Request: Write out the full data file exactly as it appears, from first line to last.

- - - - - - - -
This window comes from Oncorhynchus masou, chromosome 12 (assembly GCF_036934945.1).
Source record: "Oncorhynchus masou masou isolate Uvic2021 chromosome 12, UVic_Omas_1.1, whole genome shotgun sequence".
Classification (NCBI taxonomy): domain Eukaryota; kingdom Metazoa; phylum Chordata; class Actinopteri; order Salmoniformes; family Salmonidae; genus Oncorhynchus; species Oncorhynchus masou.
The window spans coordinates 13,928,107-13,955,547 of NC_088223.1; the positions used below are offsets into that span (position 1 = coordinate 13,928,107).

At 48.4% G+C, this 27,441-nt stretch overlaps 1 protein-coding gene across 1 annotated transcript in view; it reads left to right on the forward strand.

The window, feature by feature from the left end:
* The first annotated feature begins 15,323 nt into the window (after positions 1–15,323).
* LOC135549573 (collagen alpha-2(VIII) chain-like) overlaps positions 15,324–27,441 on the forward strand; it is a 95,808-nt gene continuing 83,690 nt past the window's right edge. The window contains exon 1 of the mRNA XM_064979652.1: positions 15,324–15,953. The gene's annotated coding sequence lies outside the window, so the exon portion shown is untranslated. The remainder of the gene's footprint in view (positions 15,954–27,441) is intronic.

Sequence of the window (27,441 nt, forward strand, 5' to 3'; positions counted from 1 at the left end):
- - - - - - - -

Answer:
This window comes from Oncorhynchus masou, chromosome 12 (assembly GCF_036934945.1).
Source record: "Oncorhynchus masou masou isolate Uvic2021 chromosome 12, UVic_Omas_1.1, whole genome shotgun sequence".
Classification (NCBI taxonomy): domain Eukaryota; kingdom Metazoa; phylum Chordata; class Actinopteri; order Salmoniformes; family Salmonidae; genus Oncorhynchus; species Oncorhynchus masou.
The window spans coordinates 13,928,107-13,955,547 of NC_088223.1; the positions used below are offsets into that span (position 1 = coordinate 13,928,107).

At 48.4% G+C, this 27,441-nt stretch overlaps 1 protein-coding gene across 1 annotated transcript in view; it reads left to right on the forward strand.

The window, feature by feature from the left end:
* The first annotated feature begins 15,323 nt into the window (after positions 1–15,323).
* LOC135549573 (collagen alpha-2(VIII) chain-like) overlaps positions 15,324–27,441 on the forward strand; it is a 95,808-nt gene continuing 83,690 nt past the window's right edge. The window contains exon 1 of the mRNA XM_064979652.1: positions 15,324–15,953. The gene's annotated coding sequence lies outside the window, so the exon portion shown is untranslated. The remainder of the gene's footprint in view (positions 15,954–27,441) is intronic.

Sequence of the window (27,441 nt, forward strand, 5' to 3'; positions counted from 1 at the left end):